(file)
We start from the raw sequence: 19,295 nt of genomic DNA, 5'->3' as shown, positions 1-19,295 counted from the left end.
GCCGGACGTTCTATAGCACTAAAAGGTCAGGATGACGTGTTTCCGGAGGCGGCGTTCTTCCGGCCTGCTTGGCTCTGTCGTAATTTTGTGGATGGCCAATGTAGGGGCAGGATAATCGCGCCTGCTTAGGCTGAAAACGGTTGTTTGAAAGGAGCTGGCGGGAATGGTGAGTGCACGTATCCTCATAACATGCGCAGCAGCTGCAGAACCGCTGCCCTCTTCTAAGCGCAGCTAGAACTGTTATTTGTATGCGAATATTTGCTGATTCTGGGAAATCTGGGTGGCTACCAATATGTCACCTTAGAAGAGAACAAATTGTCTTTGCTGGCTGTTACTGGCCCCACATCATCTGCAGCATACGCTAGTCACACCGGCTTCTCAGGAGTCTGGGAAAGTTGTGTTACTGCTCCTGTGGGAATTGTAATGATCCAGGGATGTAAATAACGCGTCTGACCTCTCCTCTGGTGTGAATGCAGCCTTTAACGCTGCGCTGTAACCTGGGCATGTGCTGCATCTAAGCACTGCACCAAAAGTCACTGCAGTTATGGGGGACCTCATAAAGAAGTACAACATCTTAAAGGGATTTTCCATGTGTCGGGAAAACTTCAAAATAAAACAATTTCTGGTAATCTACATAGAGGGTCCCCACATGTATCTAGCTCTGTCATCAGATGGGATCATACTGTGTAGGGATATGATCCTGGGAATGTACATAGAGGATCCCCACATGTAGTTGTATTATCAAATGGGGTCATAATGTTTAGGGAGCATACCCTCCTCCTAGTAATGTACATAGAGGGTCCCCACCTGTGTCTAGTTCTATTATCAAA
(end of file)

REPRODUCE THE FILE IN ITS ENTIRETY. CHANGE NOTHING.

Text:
We start from the raw sequence: 19,295 nt of genomic DNA, 5'->3' as shown, positions 1-19,295 counted from the left end.
GCCGGACGTTCTATAGCACTAAAAGGTCAGGATGACGTGTTTCCGGAGGCGGCGTTCTTCCGGCCTGCTTGGCTCTGTCGTAATTTTGTGGATGGCCAATGTAGGGGCAGGATAATCGCGCCTGCTTAGGCTGAAAACGGTTGTTTGAAAGGAGCTGGCGGGAATGGTGAGTGCACGTATCCTCATAACATGCGCAGCAGCTGCAGAACCGCTGCCCTCTTCTAAGCGCAGCTAGAACTGTTATTTGTATGCGAATATTTGCTGATTCTGGGAAATCTGGGTGGCTACCAATATGTCACCTTAGAAGAGAACAAATTGTCTTTGCTGGCTGTTACTGGCCCCACATCATCTGCAGCATACGCTAGTCACACCGGCTTCTCAGGAGTCTGGGAAAGTTGTGTTACTGCTCCTGTGGGAATTGTAATGATCCAGGGATGTAAATAACGCGTCTGACCTCTCCTCTGGTGTGAATGCAGCCTTTAACGCTGCGCTGTAACCTGGGCATGTGCTGCATCTAAGCACTGCACCAAAAGTCACTGCAGTTATGGGGGACCTCATAAAGAAGTACAACATCTTAAAGGGATTTTCCATGTGTCGGGAAAACTTCAAAATAAAACAATTTCTGGTAATCTACATAGAGGGTCCCCACATGTATCTAGCTCTGTCATCAGATGGGATCATACTGTGTAGGGATATGATCCTGGGAATGTACATAGAGGATCCCCACATGTAGTTGTATTATCAAATGGGGTCATAATGTTTAGGGAGCATACCCTCCTCCTAGTAATGTACATAGAGGGTCCCCACCTGTGTCTAGTTCTATTATCAAA